Wednesday, September 21, 2011



By Monika Tarkowska-Carter, CPT, LWMC, HLC 2

Jack LaLanne's wife, Elaine with me at the IDEA World Fitness Convention

 Recently, I attended the biggest annual event in the fitness industry – the IDEA World Fitness Convention, in Los Angeles. I have been a fan of the convention for many years, with its amazing array of lectures, workshops and workouts, as well as a large scale expo showcasing everything new and hot in the fitness world.

IDEA Health and Fitness Association will be celebrating its 30-th anniversary next year. I am proud to be a member of the organization that has helped bring the status of health and fitness professionals of every specialty to a completely new and higher level. The organization has 55,000 members worldwide and 5000 of them were present at the recent convention. It is not only inspiring to see so many like-minded people under one roof, but more than anything, it is uplifting and heartwarming to see that so many people of all ages, from all over the world, are committed to spreading the word about health through exercise. Now, more than ever before, the world needs us, as obesity epidemic, as well diabetes, heart disease and other lifestyle related diseases, have reached alarming proportions.

“INSPIRE THE WORLD TO FITNESS” is the recent initiative undertaken by IDEA. It has met with great enthusiasm on the part of all of us who see the devastating results of the health crisis worldwide. Each year, during a special keynote address, the organization honors individuals who, in some special way, have inspired the world to fitness and health. This year, IDEA bestowed an inaugural Jack LaLanne Award, though posthumously, to Jack LaLanne for introducing the country to weight training and helping to spread the knowledge about the importance of regular physical activity.

JACK LALANNE was 97 years old when he died of complications from pneumonia. His sudden death came almost as a shock since he was always a symbol of eternal health and longevity. A sickly teenager, who lived on a diet of sweets,  in rather poor health, whose doctors did not predict a long life, was so inspired by a lecture by one of the famous nutritionists of the 1930-ies, Paul Bragg that he changed his diet almost instantaneously and started working out on a regular basis. Within a short period of time, he realized that his life had changed forever. The incredible strength, vigor and energy, and almost inhuman acts of endurance he became known for, were well documented by the US and world media for many years. He was the first person to have an exercise show on TV. He opened the first real weight training gym in Northern California. He was the one to develop many of the exercise machines currently used in health clubs. He was a spokes person for healthy nutrition and daily exercise, often before doctors knew much about either one. In the early years, many of them spoke furiously against him and his recommendations. He was the one to prove, year after year, that one’s age doesn’t matter when it comes to working out – whether you are young or old, a man or a woman. He showed that exercise, and especially strength training, has amazing anti-aging benefits: being old doesn’t have to mean being weak, sick, and dependant. He set out to prove, by his own example, that if one pays attention to good nutrition and takes care of one’s body, one can remain youthful, energetic, and full of stamina well into the 90-ies and beyond. He worked out every day in the early morning to remain in great condition until his death. His contribution to the health of Americans (and most likely many other people around the world who had heard of him), has been enormous.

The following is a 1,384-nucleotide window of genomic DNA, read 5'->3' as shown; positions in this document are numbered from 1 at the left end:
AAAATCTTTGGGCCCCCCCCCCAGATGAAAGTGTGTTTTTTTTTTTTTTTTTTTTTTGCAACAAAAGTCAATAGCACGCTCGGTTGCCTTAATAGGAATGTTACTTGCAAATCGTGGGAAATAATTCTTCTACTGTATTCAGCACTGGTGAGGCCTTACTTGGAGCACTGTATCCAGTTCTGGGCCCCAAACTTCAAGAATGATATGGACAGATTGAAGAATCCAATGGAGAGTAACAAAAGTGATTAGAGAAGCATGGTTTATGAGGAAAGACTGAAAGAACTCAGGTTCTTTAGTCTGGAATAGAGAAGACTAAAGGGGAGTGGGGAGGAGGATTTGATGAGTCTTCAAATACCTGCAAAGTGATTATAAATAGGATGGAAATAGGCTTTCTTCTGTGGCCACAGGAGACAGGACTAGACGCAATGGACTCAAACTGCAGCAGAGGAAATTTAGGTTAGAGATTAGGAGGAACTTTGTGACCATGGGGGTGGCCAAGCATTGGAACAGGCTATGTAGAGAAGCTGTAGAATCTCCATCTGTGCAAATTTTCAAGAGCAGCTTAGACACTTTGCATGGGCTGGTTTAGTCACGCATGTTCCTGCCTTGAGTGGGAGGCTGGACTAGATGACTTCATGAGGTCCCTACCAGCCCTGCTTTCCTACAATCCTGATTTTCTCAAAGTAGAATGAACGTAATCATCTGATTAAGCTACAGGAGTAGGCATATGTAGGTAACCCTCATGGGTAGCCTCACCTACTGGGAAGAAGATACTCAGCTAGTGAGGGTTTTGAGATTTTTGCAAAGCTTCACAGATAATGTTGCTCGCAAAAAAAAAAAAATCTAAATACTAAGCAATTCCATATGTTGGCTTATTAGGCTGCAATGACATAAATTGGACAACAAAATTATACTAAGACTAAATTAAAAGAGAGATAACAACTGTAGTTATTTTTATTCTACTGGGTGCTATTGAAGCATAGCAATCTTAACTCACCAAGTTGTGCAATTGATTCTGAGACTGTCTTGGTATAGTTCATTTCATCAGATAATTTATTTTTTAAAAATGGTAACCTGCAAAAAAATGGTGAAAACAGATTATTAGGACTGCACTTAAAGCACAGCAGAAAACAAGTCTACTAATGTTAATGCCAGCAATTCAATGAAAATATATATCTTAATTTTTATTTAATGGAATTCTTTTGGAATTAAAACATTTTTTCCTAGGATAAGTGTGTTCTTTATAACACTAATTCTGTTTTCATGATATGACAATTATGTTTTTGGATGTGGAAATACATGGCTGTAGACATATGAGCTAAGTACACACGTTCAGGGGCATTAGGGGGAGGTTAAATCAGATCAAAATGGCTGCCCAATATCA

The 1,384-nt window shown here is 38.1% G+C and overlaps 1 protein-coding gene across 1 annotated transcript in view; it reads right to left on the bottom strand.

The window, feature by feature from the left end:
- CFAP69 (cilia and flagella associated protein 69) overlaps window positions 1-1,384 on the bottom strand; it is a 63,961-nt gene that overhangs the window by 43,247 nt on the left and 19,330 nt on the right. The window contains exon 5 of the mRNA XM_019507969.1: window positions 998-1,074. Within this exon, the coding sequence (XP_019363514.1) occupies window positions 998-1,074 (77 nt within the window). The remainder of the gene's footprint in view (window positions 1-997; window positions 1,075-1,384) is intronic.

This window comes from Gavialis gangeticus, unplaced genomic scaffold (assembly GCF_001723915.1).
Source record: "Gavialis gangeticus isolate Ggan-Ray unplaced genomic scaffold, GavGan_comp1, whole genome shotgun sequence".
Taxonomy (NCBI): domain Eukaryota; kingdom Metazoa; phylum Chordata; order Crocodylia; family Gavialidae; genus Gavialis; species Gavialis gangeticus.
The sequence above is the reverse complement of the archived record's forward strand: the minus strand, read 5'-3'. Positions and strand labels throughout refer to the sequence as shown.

Jack’s wife Elaine accepted the award on his behalf. At 85 years old, she is one vibrant and spunky lady. After giving her acceptance speech and sharing some jokes and interesting stories about Jack, she dropped on the floor and started doing push-ups to standing ovation from the audience.

 Jack LaLanne will always remain a symbol of health and, one might say, immortality. But in my mind, more than anything, he will remain a symbol of inner strength and strong motivation it takes to make the decision to be healthy. All of us are capable of it, yet so few of us chose this path. It is not easy, and sometimes requires sacrifices, but in the end it can bring everlasting rewards.

If all of us take care of our own health, there will be so much less suffering in the world; fewer diseases and debilitating conditions; less money spent on health care; more quality time to spend with our families and friends; and more time to enjoy life for all it has to offer.


 The story of Apolo Ohno – an Olympic athlete with zero regrets – coming in the next blog post.

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